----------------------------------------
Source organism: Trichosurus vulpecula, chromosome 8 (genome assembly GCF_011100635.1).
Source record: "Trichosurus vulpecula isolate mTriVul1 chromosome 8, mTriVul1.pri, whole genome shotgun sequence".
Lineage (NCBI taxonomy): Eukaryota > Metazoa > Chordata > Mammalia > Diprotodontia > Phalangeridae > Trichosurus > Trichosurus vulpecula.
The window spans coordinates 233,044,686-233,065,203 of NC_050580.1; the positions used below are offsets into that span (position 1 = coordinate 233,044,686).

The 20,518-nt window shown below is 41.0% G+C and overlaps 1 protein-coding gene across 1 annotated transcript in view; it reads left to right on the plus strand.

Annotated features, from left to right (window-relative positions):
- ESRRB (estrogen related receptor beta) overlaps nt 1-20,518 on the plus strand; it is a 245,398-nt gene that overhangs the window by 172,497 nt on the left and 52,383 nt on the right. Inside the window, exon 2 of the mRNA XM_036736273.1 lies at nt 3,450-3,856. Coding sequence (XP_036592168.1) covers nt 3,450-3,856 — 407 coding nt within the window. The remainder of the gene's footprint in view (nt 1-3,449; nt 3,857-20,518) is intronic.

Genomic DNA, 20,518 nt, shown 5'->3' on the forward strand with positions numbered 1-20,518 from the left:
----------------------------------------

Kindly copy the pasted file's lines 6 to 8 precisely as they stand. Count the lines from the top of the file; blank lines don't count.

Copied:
Annotated features, from left to right (window-relative positions):
- ESRRB (estrogen related receptor beta) overlaps nt 1-20,518 on the plus strand; it is a 245,398-nt gene that overhangs the window by 172,497 nt on the left and 52,383 nt on the right. Inside the window, exon 2 of the mRNA XM_036736273.1 lies at nt 3,450-3,856. Coding sequence (XP_036592168.1) covers nt 3,450-3,856 — 407 coding nt within the window. The remainder of the gene's footprint in view (nt 1-3,449; nt 3,857-20,518) is intronic.

Genomic DNA, 20,518 nt, shown 5'->3' on the forward strand with positions numbered 1-20,518 from the left: